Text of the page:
Not really wild camping

The route goes over the hills and past the houses

Late afternoon view

A backpacker once more!  I didn’t walk far but some of the ground was rough and all of it was stunning.  The Trailstar took a battering during the first night and snow fell on the second but I loved it.  While sudden gusts were slamming into my shelter between one and two thirty in the morning at my first pitch, I thought the only thing which can go wrong now is that pegs might pull.  A peg pulled.  I couldn’t find it so replaced it with the toilet trowel I had made from an MSR snow peg.  Later, I found the missing peg underneath the inner tent three feet from where I had placed it.

My second pitch was in a field, so cannot count as a wild camp, even though it wasn’t your average field.  More than a mile from the nearest dwelling and with its own rocky shore, the field is an oasis in a wilderness of heather and peat.  Last autumn, I saw dotterel and whooper swans here.  I guess they thought it was a nice place to rest for a while during their migration.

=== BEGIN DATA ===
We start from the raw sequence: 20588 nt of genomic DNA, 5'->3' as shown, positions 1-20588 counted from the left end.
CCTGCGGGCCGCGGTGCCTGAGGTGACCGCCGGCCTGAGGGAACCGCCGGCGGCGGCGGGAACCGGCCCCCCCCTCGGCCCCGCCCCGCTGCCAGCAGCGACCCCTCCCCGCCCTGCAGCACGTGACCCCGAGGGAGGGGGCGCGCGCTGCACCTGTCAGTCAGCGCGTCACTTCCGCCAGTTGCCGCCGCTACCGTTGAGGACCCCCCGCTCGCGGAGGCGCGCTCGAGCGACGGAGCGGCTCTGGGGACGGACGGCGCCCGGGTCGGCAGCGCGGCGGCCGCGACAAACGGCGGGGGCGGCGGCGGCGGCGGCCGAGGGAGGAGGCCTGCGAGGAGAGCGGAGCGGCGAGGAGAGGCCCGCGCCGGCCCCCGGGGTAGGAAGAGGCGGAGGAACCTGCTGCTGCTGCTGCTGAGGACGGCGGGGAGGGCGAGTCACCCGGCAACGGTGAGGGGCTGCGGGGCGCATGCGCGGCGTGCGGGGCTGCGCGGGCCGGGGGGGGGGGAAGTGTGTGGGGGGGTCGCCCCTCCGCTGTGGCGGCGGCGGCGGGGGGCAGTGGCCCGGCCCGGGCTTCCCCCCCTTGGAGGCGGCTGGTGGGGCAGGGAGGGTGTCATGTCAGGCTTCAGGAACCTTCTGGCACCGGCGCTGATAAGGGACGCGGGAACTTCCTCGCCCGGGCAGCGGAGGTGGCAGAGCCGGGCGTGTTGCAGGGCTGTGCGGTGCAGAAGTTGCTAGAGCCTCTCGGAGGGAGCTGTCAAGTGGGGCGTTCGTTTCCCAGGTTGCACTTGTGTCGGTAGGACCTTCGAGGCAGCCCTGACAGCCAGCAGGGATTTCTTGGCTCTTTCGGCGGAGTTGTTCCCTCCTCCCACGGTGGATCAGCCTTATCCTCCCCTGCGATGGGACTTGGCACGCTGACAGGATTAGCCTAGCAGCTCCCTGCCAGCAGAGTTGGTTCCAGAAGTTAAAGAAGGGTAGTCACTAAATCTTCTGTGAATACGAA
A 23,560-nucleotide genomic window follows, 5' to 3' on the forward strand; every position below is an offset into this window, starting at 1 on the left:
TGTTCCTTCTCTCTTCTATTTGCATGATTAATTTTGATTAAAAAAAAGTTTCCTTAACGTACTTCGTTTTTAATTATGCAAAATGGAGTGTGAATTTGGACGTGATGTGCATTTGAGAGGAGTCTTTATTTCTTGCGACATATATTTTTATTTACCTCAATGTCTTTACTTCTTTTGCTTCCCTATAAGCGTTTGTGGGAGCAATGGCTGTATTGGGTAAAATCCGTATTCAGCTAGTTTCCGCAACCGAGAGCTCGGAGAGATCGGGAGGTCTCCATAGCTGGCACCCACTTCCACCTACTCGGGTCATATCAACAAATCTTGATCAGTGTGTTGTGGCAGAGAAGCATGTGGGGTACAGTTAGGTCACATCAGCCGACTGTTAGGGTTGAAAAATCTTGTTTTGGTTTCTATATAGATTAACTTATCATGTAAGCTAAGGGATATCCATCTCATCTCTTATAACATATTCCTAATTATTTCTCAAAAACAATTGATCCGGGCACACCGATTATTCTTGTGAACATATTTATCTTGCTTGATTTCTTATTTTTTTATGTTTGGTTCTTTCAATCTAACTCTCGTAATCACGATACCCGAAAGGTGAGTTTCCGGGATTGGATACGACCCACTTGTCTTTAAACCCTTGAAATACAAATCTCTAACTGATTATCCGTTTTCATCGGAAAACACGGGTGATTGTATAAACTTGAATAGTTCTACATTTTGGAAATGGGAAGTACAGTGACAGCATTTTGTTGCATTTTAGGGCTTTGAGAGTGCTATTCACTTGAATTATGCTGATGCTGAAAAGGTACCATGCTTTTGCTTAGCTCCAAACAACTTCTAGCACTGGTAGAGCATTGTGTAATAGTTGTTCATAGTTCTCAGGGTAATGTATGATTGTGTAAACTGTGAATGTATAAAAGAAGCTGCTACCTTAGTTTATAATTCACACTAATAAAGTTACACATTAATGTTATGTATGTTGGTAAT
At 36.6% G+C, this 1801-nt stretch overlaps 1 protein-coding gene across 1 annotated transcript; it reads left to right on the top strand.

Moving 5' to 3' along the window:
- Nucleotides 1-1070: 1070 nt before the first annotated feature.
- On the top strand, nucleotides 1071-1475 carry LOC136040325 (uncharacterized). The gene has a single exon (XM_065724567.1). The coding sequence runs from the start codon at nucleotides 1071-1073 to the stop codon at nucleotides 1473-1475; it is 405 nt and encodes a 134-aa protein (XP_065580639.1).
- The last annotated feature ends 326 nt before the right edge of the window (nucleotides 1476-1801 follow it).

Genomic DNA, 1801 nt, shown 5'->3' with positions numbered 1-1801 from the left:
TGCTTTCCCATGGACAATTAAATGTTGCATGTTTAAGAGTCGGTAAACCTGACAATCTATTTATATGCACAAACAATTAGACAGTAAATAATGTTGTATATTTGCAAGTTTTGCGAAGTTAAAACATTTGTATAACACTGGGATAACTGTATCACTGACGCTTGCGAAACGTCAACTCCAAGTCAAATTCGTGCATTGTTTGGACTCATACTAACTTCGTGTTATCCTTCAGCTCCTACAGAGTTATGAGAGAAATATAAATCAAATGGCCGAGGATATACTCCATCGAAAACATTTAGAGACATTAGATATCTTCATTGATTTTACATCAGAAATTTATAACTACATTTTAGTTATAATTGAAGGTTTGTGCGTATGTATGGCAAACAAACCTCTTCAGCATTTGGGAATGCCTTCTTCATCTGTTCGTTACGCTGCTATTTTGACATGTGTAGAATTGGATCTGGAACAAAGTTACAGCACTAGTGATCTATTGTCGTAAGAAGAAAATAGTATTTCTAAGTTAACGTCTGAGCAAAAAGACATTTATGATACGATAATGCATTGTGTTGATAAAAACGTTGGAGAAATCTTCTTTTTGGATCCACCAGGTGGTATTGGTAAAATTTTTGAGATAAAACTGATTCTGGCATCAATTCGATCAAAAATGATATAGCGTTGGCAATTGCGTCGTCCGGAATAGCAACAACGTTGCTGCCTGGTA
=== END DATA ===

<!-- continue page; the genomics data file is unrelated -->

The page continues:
Since I confidently asserted that an Oookstar placed to the side of the Trailstar’s centre post would not be wetted by rain, I have twice woken to find large droplets on its cuben lower wall.  Thank goodness I opted for half solid walls to the inner, particularly as last night’s weather included some wet snow.  I am deeply saddened by what I have read about other bloggers experiences with Oookworks because this inner is a great piece of kit.

Note the ultralight tin of haggis

Not your average field

People lived here quite recently



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